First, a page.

25. Skewed
Use the median and quartiles; box-plot; 5 Number Summary.
26. Mean and standard deviation
Symmetric distributions without outliers.

Non-resistant measure.
27. Density curve
It has a total area 1 underneath it.

An area under a density curve gives the proportion of observations that fall in a range of values.

An idealized description of the overall pattern of a distribution that smooths out the irregularities in the actual data.
28. Normal Density Curve also called Normal distributions
They are symmetrical; Normal distribution with shapes:

Bell shaped, single peaked, or symmetrical
29. 68-95-99.7 Rule
Describes what percent of observations lie within one, two, and three standard deviations of the mean.
30. Explanatory variable
x-axis
31. Response variable
y-axis
32. Scatterplot
Displays the relationship between two quantitative variables measured on the same individuals.

Plot points with different colors or symbols to see the effect of a categorical variable in the scatterplot.
33. Overall pattern of Scatterplot
The direction (positive or negative), form (linear relationship or clusters), and strength (how close points lie to form a line) of the relationship and then for outliers or other deviations from this pattern.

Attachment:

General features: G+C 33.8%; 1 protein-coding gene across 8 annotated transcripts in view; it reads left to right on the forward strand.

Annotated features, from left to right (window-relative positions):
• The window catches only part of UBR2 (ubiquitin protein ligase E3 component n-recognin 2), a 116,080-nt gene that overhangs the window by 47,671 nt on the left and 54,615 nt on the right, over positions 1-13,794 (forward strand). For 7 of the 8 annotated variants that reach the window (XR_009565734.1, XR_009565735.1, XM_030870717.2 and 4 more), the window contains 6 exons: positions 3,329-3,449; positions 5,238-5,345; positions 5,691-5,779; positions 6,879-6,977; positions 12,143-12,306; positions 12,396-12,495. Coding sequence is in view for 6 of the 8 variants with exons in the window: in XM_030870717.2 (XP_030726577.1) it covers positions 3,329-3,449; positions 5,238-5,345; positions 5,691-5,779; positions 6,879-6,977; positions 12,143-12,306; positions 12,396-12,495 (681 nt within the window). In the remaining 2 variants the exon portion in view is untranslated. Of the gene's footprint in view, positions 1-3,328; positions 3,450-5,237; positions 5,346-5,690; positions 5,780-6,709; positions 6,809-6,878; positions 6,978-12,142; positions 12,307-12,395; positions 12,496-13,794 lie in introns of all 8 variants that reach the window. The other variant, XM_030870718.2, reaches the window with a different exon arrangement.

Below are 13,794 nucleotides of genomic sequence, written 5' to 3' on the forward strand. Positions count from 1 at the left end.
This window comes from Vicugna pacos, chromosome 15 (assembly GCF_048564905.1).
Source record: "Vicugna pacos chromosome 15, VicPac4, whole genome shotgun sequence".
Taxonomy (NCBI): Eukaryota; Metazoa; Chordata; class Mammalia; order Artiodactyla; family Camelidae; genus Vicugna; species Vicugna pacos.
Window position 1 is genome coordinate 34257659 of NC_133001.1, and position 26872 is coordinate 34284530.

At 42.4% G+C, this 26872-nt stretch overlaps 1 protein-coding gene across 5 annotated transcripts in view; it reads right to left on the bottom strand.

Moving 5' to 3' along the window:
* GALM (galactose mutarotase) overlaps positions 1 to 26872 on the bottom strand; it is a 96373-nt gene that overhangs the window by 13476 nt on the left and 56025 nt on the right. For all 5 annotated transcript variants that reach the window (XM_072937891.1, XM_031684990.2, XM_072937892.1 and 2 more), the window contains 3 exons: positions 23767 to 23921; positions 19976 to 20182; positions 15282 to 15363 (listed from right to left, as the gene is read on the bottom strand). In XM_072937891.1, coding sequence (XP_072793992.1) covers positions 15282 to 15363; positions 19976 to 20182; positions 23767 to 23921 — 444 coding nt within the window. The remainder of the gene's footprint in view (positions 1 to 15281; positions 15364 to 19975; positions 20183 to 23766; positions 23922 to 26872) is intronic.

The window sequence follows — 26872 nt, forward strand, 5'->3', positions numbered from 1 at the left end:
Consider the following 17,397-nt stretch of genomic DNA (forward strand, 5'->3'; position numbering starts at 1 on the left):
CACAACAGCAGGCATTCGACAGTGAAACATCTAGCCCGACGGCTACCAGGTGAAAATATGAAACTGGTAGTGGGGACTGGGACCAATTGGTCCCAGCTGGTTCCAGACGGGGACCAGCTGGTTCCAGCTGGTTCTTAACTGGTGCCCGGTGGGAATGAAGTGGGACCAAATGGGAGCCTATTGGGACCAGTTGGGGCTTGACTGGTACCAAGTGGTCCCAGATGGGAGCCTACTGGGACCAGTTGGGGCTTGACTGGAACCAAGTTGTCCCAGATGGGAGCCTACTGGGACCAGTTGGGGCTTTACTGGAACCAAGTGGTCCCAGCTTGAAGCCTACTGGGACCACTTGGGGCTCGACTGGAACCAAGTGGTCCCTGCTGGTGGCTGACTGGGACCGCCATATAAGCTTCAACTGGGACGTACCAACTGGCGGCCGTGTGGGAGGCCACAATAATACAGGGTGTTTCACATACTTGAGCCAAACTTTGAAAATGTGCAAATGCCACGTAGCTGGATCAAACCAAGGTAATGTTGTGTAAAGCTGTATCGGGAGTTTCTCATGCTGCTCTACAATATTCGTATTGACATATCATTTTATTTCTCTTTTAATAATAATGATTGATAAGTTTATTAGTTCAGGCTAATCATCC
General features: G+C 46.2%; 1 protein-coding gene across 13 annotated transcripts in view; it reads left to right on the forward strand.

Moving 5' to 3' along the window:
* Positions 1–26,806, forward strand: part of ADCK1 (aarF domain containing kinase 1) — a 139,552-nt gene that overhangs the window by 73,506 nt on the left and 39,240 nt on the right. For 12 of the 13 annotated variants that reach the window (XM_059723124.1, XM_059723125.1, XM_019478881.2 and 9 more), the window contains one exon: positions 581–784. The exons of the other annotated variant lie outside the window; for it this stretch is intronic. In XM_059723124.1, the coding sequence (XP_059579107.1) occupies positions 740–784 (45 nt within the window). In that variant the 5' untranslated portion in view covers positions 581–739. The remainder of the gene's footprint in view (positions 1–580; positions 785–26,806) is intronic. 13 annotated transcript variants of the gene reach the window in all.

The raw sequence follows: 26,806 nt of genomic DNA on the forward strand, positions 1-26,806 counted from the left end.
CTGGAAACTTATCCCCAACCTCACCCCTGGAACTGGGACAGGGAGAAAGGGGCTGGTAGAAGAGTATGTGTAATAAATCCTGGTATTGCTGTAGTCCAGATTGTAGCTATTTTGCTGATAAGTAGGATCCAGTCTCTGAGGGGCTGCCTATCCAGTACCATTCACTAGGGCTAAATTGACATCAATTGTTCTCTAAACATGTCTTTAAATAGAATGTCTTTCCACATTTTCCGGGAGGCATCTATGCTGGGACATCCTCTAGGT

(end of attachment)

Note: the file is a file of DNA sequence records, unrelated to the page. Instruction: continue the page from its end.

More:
34. Correlation r
Measures the direction and strength of the linear association between two quantitative variables x and y.

Must be quantitative, ONLY linear, it is NOT resistant.
35. Regression line
Straight line that describes how a response variable y changes as an explanatory variable x changes.

Use this to predict the value of y for any value of x by substituting this x into the equation of the line.
36. Slope b
y-hat = a + bx; the predicted response y-hat changes along the line as the explanatory variable x changes.
37. Intercept a
y-hat = a + bx; predicted response y-hat when the explanatory variable x=0.
38. Least-Squares Regression Line
Straight line y-hat = a +bx that minimizes the sum of the squares of the vertical distances of the observed points from the line.

Line always passes through the point (x-mean, y-mean).
39. Square of the correlation (r^2)
The fraction of the variation in one variable that is explained by least-squares on the other variable.
40. Influential observations
Individual points that substantially change the correlation or the regression line.  Outliers in the x direction are often influential for the regression line.
41. Ecological correlation
Tendency for correlations based on average to be stronger than correlations based on individuals.
42. Extrapolation
The use of a regression line for prediction for values of the explanatory variable far outside the range of the data from which the line was calculated.
43. Lurking variables
May explain the relationship between the explanatory and response variables.

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 Author: shesddeevl ID: 283099 Filename: Test #1 Review (econ261) Updated: 2014-09-15 07:11:41 Tags: Econ261 Folders: Description: Study for Econ261 Show Answers: